Then set up my goals in the category group name and my goal is to fill them all up. I now have a budget template which I use every month. Sometimes I don't fill it, sometimes I have a little extra. This way I don't feel like I spent too much on fun, because I know I put two times as much away for savings. I know my monthly expenses are taken care of. Things like that.
It is also important to have goals, like a new computer, special clothing, vacation, something really, really big, a home. Then come up with a plan and fund these things, Make them something more important than that "new shiny thing" calling your name at the store.
Saving is just delayed spending. Were you always going to buy a new phone? If so, then the fact that you created a category for it to make sure that you could afford it before you bought it is not a bad thing.
Maybe you need more granular categories than "life savings". What does that even mean? Savings for what? What is the emergency fund supposed to do? If you don't know, you won't know when it has "enough". I don't have an emergency fund per se. I have a loss of income fund and that is to cover mortgage/utilities/food/health/car insurance/etc for 6-9 months if I do not have a job. I have a separate category for Medical Emergencies, and one for home repairs, and one for car repairs. Plus I have a special categories for the major HVAC replacement I'm doing in a few months, a new car in 10+ years, a kitchen remodel etc. I also have a category where I allocate funds for my monthly taxable investing.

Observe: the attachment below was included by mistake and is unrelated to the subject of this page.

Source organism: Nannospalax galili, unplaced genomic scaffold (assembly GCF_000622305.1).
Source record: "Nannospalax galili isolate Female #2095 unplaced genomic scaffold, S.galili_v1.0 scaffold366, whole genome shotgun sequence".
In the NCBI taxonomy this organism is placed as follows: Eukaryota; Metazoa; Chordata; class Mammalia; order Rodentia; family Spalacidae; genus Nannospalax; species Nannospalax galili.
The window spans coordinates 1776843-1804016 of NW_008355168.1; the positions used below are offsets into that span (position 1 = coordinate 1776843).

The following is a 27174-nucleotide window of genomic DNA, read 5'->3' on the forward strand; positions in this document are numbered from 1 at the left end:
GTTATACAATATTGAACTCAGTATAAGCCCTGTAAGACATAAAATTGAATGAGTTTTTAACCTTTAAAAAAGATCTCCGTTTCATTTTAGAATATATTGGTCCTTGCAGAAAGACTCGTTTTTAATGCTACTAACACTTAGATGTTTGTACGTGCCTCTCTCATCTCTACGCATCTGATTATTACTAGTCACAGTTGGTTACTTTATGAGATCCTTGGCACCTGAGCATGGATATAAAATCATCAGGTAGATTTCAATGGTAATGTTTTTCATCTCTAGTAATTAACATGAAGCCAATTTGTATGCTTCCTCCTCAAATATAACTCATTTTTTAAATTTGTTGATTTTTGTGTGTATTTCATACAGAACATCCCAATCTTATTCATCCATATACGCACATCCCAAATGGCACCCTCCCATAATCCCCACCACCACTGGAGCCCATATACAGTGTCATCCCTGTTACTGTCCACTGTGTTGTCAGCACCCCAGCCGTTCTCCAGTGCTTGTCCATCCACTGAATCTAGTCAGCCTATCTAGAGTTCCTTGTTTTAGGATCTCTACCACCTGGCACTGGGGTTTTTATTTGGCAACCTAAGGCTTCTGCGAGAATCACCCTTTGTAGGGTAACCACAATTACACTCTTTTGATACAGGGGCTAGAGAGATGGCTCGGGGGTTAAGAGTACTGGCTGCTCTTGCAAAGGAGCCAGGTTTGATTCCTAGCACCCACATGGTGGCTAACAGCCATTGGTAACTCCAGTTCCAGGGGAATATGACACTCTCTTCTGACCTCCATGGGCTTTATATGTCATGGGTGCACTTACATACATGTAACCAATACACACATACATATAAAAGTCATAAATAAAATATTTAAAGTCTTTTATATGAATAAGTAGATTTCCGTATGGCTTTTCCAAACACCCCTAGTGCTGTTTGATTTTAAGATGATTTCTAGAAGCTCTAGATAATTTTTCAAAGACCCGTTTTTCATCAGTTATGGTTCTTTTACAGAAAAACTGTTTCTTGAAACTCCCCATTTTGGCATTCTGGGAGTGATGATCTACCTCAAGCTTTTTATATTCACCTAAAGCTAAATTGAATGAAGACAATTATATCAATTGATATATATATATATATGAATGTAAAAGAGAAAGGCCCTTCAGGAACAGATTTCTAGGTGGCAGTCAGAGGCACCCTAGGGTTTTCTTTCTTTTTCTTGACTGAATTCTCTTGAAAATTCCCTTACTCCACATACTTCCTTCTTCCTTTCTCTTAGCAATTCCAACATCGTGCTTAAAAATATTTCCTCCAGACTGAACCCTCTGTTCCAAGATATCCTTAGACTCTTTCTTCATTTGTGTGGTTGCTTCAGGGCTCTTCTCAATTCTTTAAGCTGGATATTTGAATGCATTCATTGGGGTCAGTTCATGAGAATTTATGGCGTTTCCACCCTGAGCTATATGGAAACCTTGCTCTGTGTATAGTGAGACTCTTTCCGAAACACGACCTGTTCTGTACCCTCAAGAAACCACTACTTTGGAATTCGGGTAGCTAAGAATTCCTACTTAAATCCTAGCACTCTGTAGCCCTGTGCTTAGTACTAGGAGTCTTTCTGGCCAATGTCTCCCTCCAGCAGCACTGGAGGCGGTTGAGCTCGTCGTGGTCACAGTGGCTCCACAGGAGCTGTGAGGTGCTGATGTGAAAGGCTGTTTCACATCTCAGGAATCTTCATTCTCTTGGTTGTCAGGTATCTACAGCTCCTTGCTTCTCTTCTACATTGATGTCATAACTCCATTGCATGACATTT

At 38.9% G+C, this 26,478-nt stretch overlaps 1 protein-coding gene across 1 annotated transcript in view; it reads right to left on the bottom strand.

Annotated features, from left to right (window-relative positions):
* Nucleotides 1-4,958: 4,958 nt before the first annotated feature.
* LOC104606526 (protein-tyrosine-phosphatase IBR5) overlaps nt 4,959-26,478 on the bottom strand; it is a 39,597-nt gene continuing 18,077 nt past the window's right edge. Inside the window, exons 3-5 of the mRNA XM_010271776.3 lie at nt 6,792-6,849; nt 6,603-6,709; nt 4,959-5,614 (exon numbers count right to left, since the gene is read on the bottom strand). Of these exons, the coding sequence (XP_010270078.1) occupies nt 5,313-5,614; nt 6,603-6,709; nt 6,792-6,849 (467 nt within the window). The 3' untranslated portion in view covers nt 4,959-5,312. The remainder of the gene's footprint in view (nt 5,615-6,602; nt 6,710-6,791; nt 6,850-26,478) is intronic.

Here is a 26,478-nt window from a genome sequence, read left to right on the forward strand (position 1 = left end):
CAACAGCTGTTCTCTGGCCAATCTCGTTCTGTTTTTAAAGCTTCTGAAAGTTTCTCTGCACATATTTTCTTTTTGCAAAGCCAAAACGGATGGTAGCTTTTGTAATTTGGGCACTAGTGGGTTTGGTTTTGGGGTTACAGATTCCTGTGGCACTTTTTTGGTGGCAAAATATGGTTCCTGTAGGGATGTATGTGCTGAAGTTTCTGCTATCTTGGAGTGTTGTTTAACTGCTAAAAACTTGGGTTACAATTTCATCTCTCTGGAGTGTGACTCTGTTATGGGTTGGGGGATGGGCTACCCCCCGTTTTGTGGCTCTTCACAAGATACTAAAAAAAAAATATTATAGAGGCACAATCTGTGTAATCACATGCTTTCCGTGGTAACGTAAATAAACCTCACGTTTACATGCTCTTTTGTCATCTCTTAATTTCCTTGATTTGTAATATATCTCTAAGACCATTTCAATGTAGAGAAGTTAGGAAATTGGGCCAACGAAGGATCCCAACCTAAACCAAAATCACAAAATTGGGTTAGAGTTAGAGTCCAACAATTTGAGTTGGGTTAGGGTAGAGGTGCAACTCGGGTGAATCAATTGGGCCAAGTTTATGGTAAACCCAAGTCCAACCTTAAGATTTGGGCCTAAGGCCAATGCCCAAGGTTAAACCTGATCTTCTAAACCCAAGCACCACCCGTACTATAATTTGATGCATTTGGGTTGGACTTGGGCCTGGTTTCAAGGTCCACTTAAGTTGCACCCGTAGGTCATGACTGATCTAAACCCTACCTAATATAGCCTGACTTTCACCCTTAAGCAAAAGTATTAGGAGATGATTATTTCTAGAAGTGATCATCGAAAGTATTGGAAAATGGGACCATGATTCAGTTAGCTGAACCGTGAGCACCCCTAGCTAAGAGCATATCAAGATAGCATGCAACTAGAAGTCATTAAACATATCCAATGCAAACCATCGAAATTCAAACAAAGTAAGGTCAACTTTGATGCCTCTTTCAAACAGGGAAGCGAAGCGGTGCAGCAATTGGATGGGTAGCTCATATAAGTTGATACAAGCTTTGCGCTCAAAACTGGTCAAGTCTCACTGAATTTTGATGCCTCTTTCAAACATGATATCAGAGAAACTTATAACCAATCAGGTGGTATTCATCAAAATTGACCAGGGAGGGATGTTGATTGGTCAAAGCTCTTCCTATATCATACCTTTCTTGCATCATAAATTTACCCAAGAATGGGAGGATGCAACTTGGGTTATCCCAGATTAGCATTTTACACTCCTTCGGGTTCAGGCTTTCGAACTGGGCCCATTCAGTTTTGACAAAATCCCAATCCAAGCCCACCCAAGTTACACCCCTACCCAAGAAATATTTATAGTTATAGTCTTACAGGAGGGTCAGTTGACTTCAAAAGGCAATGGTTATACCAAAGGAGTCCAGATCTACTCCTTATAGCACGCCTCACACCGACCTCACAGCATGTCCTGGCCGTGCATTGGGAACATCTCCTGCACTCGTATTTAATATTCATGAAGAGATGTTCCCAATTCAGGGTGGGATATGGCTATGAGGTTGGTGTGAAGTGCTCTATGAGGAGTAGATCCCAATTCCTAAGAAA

I agree jenmas in that maybe you need to be more granular with your "life savings".
We have an emergency fund which is to cover unexpected job loss or a serious illness for 6+ months. It's not a "catch all" for everything. We do not touch this.
In addition to the emergency fund, we have rainy day funds for things we know we are going to have to spend money on, we just don't know when. Things like car repairs, vet expenses for our two dogs, new contacts and glasses for myself, even just basic clothing replacement.
Outside of rainy day funds, we also have a few other savings goals we're actively working toward. Car replacement funds, a vacation, and a home down payment.